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Archived: Allied Healthcare - Leicester

Reports


Inspection carried out on 4 December 2013

During a routine inspection

During our inspection we visited the homes of two people who used the service. We also spoke by telephone with one other person who used the service and four relatives. We met with the manager and care supervisor and spoke with two other care staff. Although there was no registered manager there was a manager in post and they had recently commenced their registered manager application.

People who used the service, or their representatives, were asked to give their written consent to the arrangements in place for the delivery of their care and support.

People we spoke with confirmed that the service was delivered in a reliable way. One person told us, “My care is going very well. The staff are very good on time keeping.” Another person said, “The staff are very nice, they come on time, I have no worries whatsoever.”

A formal recruitment process was followed when new staff were appointed and relevant checks were carried out. Staff participated in a two week training programme prior to them starting in their new roles.

The provider carried out regular checks to help assure the quality of the service. They audited the information in care support diaries (which were used to record each staff visit and the support provided), checked medication administration records (MAR) and carried out unannounced spot checks on staff to monitor their performance and the quality of the service they provided.

Inspection carried out on 10 May 2012

During a routine inspection

We spoke with one person using the service and two family members of people using the service. People's comments about the service included, “In general very good.” , “A very good team.”, “I rate them very highly.” and “Nothing’s ever too much trouble for them.” One family member told us, “They care for my wife very well.” People using the service told us they had been involved in planning their care. When asked if they were treated with dignity, they all said they were, two people responding, "Yes, definitely."

Only one of the people we spoke with had help with medication. Their family member told us that care workers always properly recorded when they had administered medication.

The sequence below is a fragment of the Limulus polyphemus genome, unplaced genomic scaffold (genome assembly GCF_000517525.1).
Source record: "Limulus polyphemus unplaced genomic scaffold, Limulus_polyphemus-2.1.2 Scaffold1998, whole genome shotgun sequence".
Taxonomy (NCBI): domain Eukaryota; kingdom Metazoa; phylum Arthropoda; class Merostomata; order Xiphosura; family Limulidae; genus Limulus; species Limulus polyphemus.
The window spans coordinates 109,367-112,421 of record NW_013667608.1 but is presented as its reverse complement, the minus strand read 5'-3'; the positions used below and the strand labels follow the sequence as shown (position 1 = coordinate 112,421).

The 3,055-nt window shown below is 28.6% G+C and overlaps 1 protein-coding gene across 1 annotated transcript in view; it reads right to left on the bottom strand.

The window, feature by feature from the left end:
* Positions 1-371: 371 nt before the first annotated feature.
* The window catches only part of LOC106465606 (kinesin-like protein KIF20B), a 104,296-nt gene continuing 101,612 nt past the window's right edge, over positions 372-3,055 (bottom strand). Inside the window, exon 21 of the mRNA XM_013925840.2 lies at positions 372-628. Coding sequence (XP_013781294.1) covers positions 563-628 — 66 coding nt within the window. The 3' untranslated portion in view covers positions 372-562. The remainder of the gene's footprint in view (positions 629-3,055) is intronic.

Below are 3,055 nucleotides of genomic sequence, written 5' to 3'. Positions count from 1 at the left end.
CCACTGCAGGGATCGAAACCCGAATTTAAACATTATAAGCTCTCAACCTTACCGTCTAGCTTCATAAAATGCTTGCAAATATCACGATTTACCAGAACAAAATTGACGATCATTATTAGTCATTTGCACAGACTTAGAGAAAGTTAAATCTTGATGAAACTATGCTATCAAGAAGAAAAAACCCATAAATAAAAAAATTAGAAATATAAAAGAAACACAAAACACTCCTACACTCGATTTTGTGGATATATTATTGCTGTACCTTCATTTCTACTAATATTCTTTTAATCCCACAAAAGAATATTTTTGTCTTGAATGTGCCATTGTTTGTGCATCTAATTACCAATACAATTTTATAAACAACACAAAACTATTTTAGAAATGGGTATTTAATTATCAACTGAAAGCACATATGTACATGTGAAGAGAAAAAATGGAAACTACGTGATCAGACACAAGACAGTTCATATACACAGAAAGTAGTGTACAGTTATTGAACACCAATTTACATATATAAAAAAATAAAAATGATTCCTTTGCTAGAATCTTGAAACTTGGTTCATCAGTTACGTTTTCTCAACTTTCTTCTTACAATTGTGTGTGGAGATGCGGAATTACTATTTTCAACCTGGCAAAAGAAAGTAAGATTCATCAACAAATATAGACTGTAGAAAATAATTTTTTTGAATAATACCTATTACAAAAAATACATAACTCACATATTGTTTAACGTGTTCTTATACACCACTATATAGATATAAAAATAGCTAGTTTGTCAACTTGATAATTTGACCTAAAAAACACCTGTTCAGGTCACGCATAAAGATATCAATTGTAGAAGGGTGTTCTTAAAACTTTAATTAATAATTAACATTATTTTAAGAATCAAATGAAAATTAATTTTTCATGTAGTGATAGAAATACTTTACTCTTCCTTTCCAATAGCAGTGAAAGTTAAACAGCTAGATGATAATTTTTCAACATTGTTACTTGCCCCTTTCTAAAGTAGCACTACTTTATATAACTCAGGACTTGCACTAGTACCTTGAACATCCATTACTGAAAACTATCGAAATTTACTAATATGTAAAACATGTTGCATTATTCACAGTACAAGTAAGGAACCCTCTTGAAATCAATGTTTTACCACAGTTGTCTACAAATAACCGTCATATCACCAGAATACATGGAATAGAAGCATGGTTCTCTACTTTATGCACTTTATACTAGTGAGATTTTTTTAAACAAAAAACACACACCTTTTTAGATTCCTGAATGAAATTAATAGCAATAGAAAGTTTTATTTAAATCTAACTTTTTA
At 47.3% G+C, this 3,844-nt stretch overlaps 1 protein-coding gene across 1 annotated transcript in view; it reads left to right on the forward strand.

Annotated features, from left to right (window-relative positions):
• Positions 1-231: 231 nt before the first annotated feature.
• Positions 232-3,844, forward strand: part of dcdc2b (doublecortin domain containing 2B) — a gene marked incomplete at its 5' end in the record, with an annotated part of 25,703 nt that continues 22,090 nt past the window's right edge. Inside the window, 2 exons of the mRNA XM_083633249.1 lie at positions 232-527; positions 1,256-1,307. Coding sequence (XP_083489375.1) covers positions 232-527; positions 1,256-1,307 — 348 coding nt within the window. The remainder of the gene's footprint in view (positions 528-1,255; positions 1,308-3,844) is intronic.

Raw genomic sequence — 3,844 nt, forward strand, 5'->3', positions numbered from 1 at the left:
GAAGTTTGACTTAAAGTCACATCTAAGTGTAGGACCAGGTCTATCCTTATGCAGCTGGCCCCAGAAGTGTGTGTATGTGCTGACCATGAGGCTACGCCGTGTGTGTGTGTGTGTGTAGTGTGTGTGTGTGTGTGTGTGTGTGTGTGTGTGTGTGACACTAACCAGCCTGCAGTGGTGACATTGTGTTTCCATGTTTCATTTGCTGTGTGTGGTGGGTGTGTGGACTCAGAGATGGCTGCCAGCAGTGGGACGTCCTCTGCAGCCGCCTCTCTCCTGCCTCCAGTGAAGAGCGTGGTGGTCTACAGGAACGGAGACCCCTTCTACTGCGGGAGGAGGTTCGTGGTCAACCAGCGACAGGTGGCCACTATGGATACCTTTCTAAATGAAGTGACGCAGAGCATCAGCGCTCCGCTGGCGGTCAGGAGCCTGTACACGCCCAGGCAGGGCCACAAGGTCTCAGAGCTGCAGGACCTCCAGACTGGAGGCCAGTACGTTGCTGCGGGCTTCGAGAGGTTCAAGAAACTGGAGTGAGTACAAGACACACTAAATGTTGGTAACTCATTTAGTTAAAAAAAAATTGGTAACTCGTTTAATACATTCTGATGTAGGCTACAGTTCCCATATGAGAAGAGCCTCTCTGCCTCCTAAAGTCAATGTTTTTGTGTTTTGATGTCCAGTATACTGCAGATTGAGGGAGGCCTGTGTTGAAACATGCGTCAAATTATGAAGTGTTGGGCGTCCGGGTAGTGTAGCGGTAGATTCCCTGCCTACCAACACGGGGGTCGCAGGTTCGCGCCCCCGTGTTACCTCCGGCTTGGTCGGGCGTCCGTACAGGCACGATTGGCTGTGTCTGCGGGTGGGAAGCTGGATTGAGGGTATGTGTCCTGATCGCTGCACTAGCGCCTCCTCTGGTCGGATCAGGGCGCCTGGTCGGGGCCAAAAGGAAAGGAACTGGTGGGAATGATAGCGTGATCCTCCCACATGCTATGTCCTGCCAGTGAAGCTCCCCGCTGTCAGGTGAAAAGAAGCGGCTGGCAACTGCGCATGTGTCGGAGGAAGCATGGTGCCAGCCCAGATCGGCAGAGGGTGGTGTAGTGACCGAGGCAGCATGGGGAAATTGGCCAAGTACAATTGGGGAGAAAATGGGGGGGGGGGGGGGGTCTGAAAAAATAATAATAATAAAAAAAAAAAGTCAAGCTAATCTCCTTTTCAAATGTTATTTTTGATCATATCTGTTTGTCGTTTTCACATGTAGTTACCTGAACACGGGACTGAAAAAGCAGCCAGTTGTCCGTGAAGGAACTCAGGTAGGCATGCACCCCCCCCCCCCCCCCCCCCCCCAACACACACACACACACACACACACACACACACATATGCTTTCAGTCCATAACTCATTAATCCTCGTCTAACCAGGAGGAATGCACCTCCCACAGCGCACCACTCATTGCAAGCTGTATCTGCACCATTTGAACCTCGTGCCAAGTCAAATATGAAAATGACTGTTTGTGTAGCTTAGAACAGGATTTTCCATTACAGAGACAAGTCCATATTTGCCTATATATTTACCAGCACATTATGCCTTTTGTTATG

The people we spoke with during this inspection told us that they usually saw the same care workers, who they knew by name. Everyone we spoke with thought the care workers were good at their job.

Two of the people we spoke with had been asked to complete a survey about their views of the service. The survey had only been sent out the week before our visit, so we could not judge from this whether the views of people using the service were acted on. One person remembered that the provider had called them soon after they started using the service to ask if they were satisfied. The people we spoke with felt able to make comments about the service and were confident that their views would be listened to.

Inspection carried out on 11 July 2011

During a routine inspection

People we spoke with told us that most of the staff were kind, caring and supportive, but they were more likely to feel they received good care where they had the same core group of staff. Some people told us there were too many changes of staff and they felt this affected the care they received. One person said, “Allied has gone through a period of transition and change. We have had between 27 and 30 carers in the year we have been receiving the service. The carers are doing their best but my wife has significant needs. I don't mind how many carers I get, but I would prefer that they have designated shifts, it gets wearing otherwise.”

The people we spoke with told us they felt safe with the staff and they said if they raised any concerns about specific members of staff the agency dealt with it. One person told us, “I feel safe with the staff, if I had any concerns I would raise it with the agency and they would deal with it. I got rid of one member of care staff if I didn't feel safe with her, she has never been back.”

Most of the people we spoke with said they had not been asked for their views on the care being provided to them. This meant that the internal quality assurance of the service was missing a key part of the feedback on the service.